Nariman Farahat has enough food to feed her family, and her 6 children are healthy again, thanks to food vouchers provided by the World Food Programme (WFP) and funded by UK aid.
Nariman, who lives in Shijaiya in Gaza, is also feeling much healthier. She previously had extremely low calcium levels which required treatment and medication. Today her calcium levels have returned to normal.
“I have never felt this good and healthy,” says Nariman. “I used to feel very tired and was taking pills that had little effect. I was keeping the little food we had for my children but with the food vouchers I can now make some savings and I feel much more energetic.”
Reem Said Hassanein from Zeitoun is also able to feed her family with the help of food vouchers. Her children get to have breakfast before they go to school and their diet is more varied.
Reem’s husband lost his job in construction in 2007 and Reem struggled to provide enough food for herself and her children.
“When we got married in 1998 we could buy our house and furniture and live a good life,” she says.
“But after my husband lost his job I couldn’t even buy food for my children’s breakfast before they went to school. Now they have breakfast everyday and their daily diet includes bread, thyme, milk and eggs.”
Conflict and struggle
Nariman and Reem are some of the thousands of people that UK aid is helping through the WFP food voucher scheme.
The ongoing conflict and restricted access in and out of Gaza has caused the economy to all but collapse.
And the loss of thousands of jobs, along with falling wages, has meant many people now face a daily struggle to feed their families.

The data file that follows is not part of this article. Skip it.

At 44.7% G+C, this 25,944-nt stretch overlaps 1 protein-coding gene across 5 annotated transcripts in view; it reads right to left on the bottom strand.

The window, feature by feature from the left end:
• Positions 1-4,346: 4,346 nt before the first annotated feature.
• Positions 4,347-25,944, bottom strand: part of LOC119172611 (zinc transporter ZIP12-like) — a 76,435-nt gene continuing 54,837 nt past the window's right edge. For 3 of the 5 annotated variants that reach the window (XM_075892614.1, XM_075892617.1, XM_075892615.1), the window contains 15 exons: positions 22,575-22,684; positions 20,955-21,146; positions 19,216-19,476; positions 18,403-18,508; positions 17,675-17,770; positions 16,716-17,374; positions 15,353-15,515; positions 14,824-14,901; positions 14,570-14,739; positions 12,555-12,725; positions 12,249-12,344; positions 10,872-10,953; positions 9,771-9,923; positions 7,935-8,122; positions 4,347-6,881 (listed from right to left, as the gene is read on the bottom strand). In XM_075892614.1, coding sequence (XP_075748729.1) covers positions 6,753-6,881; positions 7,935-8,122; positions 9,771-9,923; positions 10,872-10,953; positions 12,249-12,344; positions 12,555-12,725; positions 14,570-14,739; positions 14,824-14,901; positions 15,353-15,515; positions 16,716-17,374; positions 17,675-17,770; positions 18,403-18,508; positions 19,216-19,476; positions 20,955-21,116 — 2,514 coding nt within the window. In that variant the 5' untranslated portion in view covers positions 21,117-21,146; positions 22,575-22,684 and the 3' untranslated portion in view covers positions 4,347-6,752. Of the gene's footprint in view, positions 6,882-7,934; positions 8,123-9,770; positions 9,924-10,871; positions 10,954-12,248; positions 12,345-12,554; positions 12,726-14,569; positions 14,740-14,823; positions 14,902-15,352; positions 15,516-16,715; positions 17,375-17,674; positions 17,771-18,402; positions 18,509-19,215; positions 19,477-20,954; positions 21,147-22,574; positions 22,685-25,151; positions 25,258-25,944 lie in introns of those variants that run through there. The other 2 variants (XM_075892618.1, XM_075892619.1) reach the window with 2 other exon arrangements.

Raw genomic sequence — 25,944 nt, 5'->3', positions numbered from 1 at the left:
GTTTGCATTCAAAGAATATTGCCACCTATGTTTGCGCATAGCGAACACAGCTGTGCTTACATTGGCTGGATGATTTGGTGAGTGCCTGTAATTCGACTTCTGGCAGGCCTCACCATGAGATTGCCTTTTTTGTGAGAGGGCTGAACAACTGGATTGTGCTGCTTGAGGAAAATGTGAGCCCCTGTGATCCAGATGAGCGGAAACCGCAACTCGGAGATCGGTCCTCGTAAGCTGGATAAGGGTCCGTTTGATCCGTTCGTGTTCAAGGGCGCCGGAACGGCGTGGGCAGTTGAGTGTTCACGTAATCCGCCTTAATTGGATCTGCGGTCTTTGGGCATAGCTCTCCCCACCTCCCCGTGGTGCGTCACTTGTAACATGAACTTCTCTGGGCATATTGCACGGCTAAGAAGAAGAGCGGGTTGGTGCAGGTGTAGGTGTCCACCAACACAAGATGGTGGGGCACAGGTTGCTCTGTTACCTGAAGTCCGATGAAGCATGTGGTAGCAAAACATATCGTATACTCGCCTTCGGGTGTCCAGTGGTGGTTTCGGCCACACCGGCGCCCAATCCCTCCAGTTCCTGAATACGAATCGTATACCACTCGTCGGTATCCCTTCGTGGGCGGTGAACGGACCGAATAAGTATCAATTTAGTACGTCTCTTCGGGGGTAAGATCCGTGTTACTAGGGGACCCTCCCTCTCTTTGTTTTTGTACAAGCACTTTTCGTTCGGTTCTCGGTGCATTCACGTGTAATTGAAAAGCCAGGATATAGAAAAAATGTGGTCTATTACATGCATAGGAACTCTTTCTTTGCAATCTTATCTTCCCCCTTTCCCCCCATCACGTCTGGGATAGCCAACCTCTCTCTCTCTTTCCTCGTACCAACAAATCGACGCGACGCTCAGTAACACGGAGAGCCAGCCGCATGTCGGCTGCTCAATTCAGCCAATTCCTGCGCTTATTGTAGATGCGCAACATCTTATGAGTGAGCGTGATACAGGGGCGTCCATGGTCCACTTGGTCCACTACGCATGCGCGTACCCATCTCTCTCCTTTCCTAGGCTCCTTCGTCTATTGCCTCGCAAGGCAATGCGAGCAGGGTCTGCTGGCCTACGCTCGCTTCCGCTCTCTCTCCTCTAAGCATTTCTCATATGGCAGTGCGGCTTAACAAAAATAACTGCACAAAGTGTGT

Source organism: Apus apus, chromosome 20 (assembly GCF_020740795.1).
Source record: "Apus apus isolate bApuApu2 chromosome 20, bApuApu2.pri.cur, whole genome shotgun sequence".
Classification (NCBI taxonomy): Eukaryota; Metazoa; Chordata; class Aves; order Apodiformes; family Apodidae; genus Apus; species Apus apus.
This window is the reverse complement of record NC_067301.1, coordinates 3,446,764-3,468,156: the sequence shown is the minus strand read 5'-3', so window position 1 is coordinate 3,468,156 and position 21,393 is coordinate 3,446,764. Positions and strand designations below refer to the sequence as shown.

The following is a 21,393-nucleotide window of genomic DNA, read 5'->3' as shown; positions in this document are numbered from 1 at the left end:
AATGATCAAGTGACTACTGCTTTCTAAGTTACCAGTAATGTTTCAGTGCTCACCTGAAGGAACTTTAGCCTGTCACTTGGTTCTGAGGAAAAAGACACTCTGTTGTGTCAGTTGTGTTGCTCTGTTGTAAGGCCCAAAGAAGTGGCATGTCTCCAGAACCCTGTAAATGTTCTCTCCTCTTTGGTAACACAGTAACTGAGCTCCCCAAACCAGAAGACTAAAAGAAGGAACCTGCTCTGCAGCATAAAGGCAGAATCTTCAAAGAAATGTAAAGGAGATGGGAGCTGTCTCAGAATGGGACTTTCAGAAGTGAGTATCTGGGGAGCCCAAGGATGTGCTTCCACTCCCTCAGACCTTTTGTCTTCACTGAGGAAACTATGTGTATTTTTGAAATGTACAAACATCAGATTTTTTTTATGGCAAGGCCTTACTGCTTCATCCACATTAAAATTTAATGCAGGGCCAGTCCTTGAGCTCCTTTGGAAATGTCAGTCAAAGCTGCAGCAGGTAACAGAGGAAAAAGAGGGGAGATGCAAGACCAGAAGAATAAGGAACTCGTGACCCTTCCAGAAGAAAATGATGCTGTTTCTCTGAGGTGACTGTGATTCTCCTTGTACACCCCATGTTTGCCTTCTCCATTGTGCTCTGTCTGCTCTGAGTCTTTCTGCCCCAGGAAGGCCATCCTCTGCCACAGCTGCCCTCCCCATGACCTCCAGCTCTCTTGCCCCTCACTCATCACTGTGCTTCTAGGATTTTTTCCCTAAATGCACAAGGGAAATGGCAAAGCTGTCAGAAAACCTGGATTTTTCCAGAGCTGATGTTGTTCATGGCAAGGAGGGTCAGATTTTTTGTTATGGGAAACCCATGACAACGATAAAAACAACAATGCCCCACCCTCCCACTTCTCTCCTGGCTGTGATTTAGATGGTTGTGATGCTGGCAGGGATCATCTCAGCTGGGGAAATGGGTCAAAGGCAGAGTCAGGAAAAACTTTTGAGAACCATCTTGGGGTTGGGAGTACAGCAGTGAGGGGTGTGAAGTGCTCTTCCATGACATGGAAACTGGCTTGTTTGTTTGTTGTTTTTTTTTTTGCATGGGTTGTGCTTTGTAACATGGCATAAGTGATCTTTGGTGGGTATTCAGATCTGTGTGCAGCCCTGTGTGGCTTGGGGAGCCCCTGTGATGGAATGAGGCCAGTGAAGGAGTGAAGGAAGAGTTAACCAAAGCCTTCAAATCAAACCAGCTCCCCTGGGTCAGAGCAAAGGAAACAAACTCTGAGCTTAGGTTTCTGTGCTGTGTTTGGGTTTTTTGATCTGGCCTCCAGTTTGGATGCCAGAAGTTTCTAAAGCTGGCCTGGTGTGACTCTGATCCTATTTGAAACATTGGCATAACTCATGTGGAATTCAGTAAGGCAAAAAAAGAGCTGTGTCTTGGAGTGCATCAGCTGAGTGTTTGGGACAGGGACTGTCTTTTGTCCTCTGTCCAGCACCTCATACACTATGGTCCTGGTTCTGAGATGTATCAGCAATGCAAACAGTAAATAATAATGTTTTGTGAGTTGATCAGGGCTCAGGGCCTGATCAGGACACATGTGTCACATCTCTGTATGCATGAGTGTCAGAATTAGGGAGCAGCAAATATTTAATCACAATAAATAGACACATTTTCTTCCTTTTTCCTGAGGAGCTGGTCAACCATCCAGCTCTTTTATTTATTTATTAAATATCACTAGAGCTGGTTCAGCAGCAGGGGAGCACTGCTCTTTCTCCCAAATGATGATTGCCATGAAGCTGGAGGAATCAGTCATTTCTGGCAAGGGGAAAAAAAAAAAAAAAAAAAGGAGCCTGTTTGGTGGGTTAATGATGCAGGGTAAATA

Unemployment is among the highest in the world at 38%, and more than half of Gaza’s population is food insecure - meaning they can’t rely on access to the sufficient, safe and nutritious food that they need to survive. Children and women like Nariman and Reem are particularly at risk.
A little goes a long way
However, the UK aid supported WFP food vouchers are helping many families live happier and healthier lives. The electronic voucher operates like a credit card, allowing people to purchase food with dignity, while supporting local shops and food producers to help the economy develop.
Food security programmes like these are supported by a range of international donors and DFID works with a number of these donors to address the wider challenges facing Gaza. In particular, we are working with Israel, the EU and the UN to help improve movement and access to and from Gaza, support economic growth and enable people to return to work, which will help to reduce dependency on aid.
With our support, the WFP will be able to provide food vouchers to 5,750 poor households, helping them to purchase basic nutritious food items such as bread and milk.
For just $18.50 per person, the voucher covers 70% of a household’s food needs for a month - showing how a little can go a long way.